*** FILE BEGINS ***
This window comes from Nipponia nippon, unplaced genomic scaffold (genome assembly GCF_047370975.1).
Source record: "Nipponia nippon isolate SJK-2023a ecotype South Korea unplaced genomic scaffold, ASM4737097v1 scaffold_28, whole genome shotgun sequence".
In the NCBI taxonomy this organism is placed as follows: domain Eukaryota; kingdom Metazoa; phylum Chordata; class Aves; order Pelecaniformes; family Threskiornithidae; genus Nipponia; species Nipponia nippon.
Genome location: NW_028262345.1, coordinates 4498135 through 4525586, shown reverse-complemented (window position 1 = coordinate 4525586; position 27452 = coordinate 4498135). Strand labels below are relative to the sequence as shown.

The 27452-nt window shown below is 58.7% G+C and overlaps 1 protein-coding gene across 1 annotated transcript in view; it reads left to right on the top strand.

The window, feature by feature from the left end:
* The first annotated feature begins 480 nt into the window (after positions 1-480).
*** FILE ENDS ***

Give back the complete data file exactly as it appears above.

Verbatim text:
This window comes from Nipponia nippon, unplaced genomic scaffold (genome assembly GCF_047370975.1).
Source record: "Nipponia nippon isolate SJK-2023a ecotype South Korea unplaced genomic scaffold, ASM4737097v1 scaffold_28, whole genome shotgun sequence".
In the NCBI taxonomy this organism is placed as follows: domain Eukaryota; kingdom Metazoa; phylum Chordata; class Aves; order Pelecaniformes; family Threskiornithidae; genus Nipponia; species Nipponia nippon.
Genome location: NW_028262345.1, coordinates 4498135 through 4525586, shown reverse-complemented (window position 1 = coordinate 4525586; position 27452 = coordinate 4498135). Strand labels below are relative to the sequence as shown.

The 27452-nt window shown below is 58.7% G+C and overlaps 1 protein-coding gene across 1 annotated transcript in view; it reads left to right on the top strand.

The window, feature by feature from the left end:
* The first annotated feature begins 480 nt into the window (after positions 1-480).